Send Email With Different Body From Excel to Multiple Recipients Using VBA

Written by Kasper Langmann

Automating routine tasks can significantly enhance productivity and efficiency in any work environment. One such task is sending emails to multiple recipients with different email bodies. This can be time-consuming if done manually, but with the power of Visual Basic for Applications (VBA) in Excel, you can automate this process. This tutorial will guide you through the process of using VBA to send emails with different bodies to multiple recipients.

Understanding VBA in Excel

Visual Basic for Applications (VBA) is a programming language developed by Microsoft. It is primarily used for automating tasks in Microsoft Office applications, including Excel. VBA allows you to create macros, which are sequences of commands that perform specific tasks. In Excel, you can use VBA to automate repetitive tasks, manipulate data, and interact with other Office applications.

One of the powerful features of VBA in Excel is its ability to interact with other applications, such as Microsoft Outlook. This feature allows you to automate tasks that involve both Excel and Outlook, such as sending emails with different bodies to multiple recipients.

Getting Started with VBA

Before you can use VBA in Excel, you need to enable the Developer tab in the Excel Ribbon. This tab gives you access to the VBA editor and other developer tools. To enable the Developer tab, right-click anywhere on the Excel Ribbon, select Customize the Ribbon, and then check the Developer option.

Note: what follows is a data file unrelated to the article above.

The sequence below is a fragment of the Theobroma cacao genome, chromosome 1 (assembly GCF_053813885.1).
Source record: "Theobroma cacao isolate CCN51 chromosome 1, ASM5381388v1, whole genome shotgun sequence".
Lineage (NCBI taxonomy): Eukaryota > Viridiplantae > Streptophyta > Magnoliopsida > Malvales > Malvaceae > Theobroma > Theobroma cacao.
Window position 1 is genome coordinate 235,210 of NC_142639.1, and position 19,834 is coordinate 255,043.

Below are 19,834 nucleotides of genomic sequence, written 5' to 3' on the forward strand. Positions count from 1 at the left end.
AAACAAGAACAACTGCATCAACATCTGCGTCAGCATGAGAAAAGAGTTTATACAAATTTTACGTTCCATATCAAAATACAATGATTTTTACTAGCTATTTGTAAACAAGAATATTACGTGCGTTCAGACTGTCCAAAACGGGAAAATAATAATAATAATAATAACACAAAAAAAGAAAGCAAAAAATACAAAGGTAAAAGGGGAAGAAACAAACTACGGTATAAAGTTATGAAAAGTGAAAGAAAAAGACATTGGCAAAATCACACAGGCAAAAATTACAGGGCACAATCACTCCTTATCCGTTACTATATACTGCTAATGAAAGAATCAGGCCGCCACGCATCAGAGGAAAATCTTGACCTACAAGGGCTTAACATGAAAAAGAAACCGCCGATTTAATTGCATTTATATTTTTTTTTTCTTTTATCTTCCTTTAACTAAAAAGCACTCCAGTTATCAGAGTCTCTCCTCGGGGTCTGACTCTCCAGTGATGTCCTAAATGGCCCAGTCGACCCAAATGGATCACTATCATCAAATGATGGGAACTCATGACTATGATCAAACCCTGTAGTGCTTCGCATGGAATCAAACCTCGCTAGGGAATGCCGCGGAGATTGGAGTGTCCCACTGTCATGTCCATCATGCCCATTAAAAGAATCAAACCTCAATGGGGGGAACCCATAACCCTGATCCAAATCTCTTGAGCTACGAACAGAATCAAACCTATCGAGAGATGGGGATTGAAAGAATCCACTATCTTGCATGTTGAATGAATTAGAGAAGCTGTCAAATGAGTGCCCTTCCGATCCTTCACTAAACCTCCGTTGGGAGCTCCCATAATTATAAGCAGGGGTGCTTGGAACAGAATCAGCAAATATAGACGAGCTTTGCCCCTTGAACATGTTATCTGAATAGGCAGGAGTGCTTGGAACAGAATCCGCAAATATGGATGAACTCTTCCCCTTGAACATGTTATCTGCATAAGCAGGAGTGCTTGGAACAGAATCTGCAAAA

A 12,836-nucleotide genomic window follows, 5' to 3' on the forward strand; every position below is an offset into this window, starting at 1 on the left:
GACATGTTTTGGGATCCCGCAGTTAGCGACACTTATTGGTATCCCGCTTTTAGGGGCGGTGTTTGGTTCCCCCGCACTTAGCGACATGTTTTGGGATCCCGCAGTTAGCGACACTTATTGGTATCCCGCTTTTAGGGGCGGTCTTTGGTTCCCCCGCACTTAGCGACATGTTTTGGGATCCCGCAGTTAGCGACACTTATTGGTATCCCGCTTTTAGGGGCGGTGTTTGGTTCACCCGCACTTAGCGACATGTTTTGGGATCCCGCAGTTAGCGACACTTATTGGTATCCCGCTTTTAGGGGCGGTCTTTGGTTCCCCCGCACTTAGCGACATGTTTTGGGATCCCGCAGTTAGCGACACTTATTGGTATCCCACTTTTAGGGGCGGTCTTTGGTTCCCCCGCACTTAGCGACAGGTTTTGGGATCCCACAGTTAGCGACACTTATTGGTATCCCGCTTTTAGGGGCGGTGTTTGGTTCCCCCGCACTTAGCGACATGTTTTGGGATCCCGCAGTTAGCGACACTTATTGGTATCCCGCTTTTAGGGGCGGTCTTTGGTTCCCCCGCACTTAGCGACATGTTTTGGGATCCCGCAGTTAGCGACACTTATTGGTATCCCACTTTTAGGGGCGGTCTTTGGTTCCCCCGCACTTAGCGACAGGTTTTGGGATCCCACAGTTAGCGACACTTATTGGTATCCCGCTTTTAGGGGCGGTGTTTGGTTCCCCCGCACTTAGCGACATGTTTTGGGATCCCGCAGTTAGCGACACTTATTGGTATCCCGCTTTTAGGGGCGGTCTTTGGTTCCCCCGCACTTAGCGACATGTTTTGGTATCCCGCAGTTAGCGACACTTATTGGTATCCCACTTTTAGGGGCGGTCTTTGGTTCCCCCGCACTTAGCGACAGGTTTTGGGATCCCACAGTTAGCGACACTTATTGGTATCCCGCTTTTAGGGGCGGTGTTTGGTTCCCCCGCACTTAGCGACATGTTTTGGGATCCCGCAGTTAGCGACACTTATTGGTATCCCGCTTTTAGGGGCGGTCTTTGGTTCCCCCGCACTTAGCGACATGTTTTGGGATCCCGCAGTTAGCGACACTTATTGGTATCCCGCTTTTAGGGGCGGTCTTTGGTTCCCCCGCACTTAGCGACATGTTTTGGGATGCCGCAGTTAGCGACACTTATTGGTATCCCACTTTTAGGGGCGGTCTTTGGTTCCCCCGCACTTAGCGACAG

Once the Developer tab is enabled, you can access the VBA editor by clicking on the Visual Basic button. The VBA editor is where you write and edit your VBA code.

Creating a Macro to Send Emails

Now that you have a basic understanding of VBA in Excel, let’s create a macro that sends emails with different bodies to multiple recipients. The first step is to open the VBA editor and insert a new module. A module is a container for VBA code. To insert a new module, click on the Insert menu in the VBA editor, and then select Module.

Once the new module is inserted, you can start writing your VBA code. The code for sending emails with different bodies to multiple recipients involves several steps, including setting up the Outlook application, creating the email items, and looping through the recipients list.

Setting Up the Outlook Application

The first step in the VBA code is to set up the Outlook application. This involves creating an instance of the Outlook application and setting up the namespace. The namespace is the container for all the objects and collections in Outlook. The code for setting up the Outlook application is as follows:

Dim OutlookApp As Outlook.Application
Dim OutlookNamespace As Namespace

Set OutlookApp = New Outlook.Application
Set OutlookNamespace = OutlookApp.GetNamespace("MAPI")

Creating the Email Items

The next step in the VBA code is to create the email items. This involves creating an instance of the MailItem object for each email. The MailItem object represents an email message in Outlook. The code for creating the email items is as follows:

Dim Mail As Outlook.MailItem

Set Mail = OutlookApp.CreateItem(olMailItem)

Looping Through the Recipients List

The final step in the VBA code is to loop through the recipients list. This involves reading the recipients and their corresponding email bodies from an Excel range and sending the emails. The code for looping through the recipients list is as follows:

Dim Recipients As Range
Dim Cell As Range

Set Recipients = ThisWorkbook.Sheets("Sheet1").Range("A1:B10")

For Each Cell In Recipients
    With Mail
        .To = Cell.Value
        .Body = Cell.Offset(0, 1).Value
    End With
Next Cell


Automating the process of sending emails with different bodies to multiple recipients can save you a lot of time and effort. With the power of VBA in Excel, you can create a macro that performs this task with just a few lines of code. This tutorial has provided you with a step-by-step guide on how to create such a macro.

Remember that VBA is a powerful tool that can automate many other tasks in Excel. With a bit of practice and exploration, you can use VBA to significantly enhance your productivity and efficiency in Excel.